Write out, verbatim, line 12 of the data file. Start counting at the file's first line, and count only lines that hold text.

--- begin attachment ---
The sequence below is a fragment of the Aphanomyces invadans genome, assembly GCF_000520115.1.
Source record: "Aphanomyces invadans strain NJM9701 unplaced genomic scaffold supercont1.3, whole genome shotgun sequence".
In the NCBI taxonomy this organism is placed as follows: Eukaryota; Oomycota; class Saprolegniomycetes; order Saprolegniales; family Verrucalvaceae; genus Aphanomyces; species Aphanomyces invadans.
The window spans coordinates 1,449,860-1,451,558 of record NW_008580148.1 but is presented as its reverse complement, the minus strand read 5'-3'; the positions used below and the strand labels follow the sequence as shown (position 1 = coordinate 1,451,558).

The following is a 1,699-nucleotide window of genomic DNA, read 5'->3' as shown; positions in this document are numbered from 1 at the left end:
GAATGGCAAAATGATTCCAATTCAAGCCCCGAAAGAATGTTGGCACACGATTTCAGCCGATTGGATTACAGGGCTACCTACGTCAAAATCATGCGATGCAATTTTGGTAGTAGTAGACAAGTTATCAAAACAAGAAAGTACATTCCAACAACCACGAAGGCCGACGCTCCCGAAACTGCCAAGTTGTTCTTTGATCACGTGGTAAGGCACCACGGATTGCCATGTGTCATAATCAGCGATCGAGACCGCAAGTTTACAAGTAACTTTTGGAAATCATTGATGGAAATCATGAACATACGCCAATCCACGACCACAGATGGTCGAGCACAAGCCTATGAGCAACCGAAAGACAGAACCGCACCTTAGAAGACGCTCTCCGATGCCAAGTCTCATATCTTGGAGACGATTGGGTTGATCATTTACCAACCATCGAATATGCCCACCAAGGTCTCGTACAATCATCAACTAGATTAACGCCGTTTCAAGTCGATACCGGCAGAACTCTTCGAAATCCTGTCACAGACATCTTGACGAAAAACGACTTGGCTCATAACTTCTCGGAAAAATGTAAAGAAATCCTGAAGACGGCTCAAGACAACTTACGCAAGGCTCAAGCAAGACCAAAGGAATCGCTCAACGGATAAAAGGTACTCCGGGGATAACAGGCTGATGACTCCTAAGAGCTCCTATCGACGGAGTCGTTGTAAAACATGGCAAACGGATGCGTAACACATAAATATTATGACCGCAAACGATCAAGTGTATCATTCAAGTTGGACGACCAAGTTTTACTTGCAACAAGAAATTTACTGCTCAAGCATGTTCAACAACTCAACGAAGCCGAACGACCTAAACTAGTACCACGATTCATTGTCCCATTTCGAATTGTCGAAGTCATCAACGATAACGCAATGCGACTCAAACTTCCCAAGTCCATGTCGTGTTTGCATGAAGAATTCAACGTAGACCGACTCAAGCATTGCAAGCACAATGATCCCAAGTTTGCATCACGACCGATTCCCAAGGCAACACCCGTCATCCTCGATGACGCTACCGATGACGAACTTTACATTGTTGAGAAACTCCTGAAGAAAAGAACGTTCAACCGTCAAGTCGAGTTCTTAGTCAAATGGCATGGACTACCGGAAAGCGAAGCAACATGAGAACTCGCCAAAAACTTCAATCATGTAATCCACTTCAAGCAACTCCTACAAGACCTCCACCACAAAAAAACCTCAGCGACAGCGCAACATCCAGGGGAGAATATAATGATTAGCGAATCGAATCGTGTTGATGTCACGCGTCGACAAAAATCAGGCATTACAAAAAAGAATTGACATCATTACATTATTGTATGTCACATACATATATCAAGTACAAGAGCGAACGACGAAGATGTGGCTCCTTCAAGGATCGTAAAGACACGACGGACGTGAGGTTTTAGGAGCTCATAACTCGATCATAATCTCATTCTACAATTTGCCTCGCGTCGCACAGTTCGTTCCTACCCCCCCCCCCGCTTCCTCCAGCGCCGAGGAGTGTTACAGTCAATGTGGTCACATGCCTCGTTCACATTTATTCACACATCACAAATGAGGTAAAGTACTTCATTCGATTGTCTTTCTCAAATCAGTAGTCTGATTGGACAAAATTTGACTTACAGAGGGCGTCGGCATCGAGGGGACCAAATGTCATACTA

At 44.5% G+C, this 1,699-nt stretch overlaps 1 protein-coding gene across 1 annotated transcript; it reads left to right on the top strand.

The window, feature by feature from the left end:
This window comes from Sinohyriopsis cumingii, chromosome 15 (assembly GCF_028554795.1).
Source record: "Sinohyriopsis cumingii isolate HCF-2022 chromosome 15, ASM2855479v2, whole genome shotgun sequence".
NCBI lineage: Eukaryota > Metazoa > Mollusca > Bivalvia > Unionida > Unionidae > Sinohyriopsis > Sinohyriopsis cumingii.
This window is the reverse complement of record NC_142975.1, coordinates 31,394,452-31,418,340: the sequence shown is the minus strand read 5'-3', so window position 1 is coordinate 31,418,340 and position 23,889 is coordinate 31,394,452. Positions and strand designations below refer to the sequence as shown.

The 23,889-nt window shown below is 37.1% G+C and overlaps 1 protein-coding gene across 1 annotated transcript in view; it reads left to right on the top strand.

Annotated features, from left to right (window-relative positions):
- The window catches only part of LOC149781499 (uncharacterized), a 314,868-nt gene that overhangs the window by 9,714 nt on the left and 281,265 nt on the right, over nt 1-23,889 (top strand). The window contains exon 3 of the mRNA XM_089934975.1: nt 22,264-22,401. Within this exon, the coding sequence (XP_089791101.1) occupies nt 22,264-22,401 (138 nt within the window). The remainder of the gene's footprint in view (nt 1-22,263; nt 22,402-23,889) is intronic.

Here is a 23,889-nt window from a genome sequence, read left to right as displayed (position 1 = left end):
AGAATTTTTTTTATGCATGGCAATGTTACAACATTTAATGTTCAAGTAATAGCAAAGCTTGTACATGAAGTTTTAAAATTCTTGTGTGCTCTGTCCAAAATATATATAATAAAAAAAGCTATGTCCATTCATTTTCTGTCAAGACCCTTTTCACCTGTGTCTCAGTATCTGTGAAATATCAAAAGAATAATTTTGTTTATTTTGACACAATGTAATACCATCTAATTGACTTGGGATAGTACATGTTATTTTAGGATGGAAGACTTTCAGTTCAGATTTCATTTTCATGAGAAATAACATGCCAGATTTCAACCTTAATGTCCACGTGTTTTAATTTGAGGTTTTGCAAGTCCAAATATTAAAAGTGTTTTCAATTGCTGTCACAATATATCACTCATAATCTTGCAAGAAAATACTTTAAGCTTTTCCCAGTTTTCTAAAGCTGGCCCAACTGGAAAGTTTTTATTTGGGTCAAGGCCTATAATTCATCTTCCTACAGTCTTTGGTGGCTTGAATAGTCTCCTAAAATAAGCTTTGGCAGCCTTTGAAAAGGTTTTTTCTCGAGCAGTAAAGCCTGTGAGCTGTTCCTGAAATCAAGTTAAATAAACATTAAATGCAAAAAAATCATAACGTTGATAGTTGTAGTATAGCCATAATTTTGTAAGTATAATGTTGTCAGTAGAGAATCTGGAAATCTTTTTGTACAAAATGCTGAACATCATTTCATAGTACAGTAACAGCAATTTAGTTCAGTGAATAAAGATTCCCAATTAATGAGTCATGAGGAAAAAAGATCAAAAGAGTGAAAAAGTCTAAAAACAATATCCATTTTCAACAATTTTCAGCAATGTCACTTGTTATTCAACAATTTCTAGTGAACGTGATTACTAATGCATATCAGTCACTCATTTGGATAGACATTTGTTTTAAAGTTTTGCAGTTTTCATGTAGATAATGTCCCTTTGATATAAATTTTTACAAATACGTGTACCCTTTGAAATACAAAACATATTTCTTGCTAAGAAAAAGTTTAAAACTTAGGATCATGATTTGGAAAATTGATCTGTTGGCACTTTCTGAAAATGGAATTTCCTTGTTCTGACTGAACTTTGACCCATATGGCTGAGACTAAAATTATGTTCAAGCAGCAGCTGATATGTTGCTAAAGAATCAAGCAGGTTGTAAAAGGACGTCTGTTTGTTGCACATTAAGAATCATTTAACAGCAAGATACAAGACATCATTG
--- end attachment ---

This window is the reverse complement of record NC_142975.1, coordinates 31,394,452-31,418,340: the sequence shown is the minus strand read 5'-3', so window position 1 is coordinate 31,418,340 and position 23,889 is coordinate 31,394,452. Positions and strand designations below refer to the sequence as shown.